On the last Thursday of the month, we round up off-the-wall book marketing ideas and serendipitous book promotion success stories that have worked for ALLi members. We hope these posts inspire you to try some of these ideas for yourself – and if you have more to add, please send them in for next month, or add them as comments to the foot of the post.
1) Wear something memorable
If going to a big writing event or conference, I find wearing a hat helpful for getting noticed, especially when at an event with lots of people or when speaking on a panel. I heard someone say after a conference panel session recently “I want to talk to the lady in the red hat”. I’ve even added “fond of berets” to my Twitter profile, and it’s effectively turning into a bit of branding. Historical novelist Helen Hollick even has a specific author hat that she wears in her publicity pictures, and people recognise her straight away at events. While not everyone likes hats, there may be other items of remarkable clothing that you can make a bit of a trademark. I’ll leave you to think up your own ideas on that one!
2) Chat up strangers on a train
I don’t know whether or not he’d specifically trained her (groan) for this, but the wife of Welsh author and ALLi’s technical manager David Penny recently sold copies of his medieval Spanish crime mysteries to American tourists to whom she’d got chatting on a train journey. When they asked what she did for a living, she said “We’re retired, but my husband writes books” and proceeded to give them an enticing summary. “That sounds like just our cup of tea!” came the reply, as they pulled out their ipads to make an online ebook purchase. That was their holiday reading sorted.
In a similar vein, I recently had a phone call from the landlord of a pub in a part of the country in which my husband was spending a couple of days with his best friend touring in our camper van. The landlord’s opening gambit: “I don’t know what his name was, but your husband was in here last night, he says you’re the person I need to speak to about how to sell self-published books.”
Moral: keep your nearest and dearest informed about your books, because you never know when they might get the chance to be your ambassadors.
3) Use your car as an advertising vehicle
Leave your book or promotional material on public view as a conversation starter. Leaving the Cheltenham Authors Alliance meeting last month, I spotted local author Alan Moyes‘ poster for his book on the back shelf of his car, carefully placed on the pavement side where people would walk past and see it. (Alan had just joined our group.) It’s a striking cover, and the rest of his car was immaculate, so my eye went straight to his poster. A helpful subliminal message was that he has a very smart car, so not only did it make an attractive backdrop for the poster, it suggested high sales! (Note to self: must tidy car.)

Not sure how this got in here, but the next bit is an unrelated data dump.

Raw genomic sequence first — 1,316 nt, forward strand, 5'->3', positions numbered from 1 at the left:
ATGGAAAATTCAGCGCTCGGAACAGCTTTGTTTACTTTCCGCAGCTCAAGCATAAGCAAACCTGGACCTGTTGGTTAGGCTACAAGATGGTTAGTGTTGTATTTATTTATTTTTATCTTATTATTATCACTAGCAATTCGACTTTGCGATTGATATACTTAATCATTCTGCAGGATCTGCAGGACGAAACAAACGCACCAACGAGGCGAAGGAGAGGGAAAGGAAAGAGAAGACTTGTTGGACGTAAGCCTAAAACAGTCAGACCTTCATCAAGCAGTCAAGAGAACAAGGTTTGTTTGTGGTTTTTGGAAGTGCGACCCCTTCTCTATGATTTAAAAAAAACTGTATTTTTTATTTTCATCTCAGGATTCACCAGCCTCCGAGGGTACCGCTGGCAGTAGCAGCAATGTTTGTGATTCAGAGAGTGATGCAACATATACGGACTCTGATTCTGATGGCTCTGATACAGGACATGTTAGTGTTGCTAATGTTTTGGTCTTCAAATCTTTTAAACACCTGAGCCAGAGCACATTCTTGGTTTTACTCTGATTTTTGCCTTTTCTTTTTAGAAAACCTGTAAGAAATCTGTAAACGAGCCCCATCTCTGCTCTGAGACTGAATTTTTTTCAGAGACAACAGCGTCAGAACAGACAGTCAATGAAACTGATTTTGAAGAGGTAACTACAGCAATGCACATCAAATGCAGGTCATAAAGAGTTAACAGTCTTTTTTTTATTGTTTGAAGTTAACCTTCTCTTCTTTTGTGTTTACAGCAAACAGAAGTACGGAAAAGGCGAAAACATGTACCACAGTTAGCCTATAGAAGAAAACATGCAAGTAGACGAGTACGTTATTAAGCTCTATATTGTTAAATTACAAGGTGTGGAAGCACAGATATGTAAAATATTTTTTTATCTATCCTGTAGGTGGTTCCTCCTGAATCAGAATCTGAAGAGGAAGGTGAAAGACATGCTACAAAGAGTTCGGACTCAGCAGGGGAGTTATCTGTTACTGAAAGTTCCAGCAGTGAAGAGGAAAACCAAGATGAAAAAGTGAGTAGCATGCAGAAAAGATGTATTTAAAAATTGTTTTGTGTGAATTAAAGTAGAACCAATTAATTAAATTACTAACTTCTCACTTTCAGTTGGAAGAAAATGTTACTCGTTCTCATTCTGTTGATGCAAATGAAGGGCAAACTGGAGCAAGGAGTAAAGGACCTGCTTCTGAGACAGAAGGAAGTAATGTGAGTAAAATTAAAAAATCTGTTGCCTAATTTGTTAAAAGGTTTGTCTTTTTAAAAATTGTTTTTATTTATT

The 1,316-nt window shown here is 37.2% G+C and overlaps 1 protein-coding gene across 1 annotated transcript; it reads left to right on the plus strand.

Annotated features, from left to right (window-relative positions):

4) Pitch books to non-bookstores
Jump aboard the new trend for non-book shops to cherry-pick and display a few books that match the lifestyle they’re selling to customers. Think laterally about your readers – where would they shop? What kind of specialist shops would they go into? For example, US novelist Karen Myers has been very successful selling her fox-hunting novels through hunting supplies stores. I’ve sold my Christmas collection of short stories via gift shops before, and I was thrilled to spot my stories of love and marriage, Marry in Haste, not only in a wedding-themed window display at Kondi Gifts in Bristol, but also prominently displayed on a table inside. Strong covers can work as handy accessories for window-dressers. Ask yourself what shop window your books would look at home in.
5) Find other places your target reader might shop
Irish author Lorna Sixsmith, who writes books about being a farmer’s wife, I contacted a henparty online shop (www.henparty.ie). “They are now stocking my books (just ordered another twenty of each one), so it must be doing okay,,” she reports. “I guess people look for fun gifts that will give a laugh at a hen party, and the price point of a book works too.”
6) (Book)mark your territory
US author Ky Owen loves the power of the bookmark. “I leave bookmarks at places like my dentist’s office,” he advises. “I’ve sold at least one book that way, which is one more than I’ve sold through Twitter. And if you see me, ask for a bookmark. I always have some with me!” There’s definitely still a place for low-tech solutions in the modern author’s marketing armoury!
7) Take up offers from volunteers
English children’s author Julie Day says “My author client is also a children’s author and takes his grandchildren to school now and then. He has offered to take postcards from me promoting my books to the school and hand them out to the parents who are interested.” Word of mouth recommendation – the best kind of marketing there is!
8) Run joint online events with other authors
Another English children’s author, Chris Casburn, reports “Our local group of indie authors are running a #summerreads promotion on Facebook. It’s a mix of book promotion and writing tips. I sold 90 books from my Creatures of Chichester series at my last one.” There’s only one word for that: wow! Chris is kindly going to write a guest post giving more details of how to set up and run an online promotional event like that.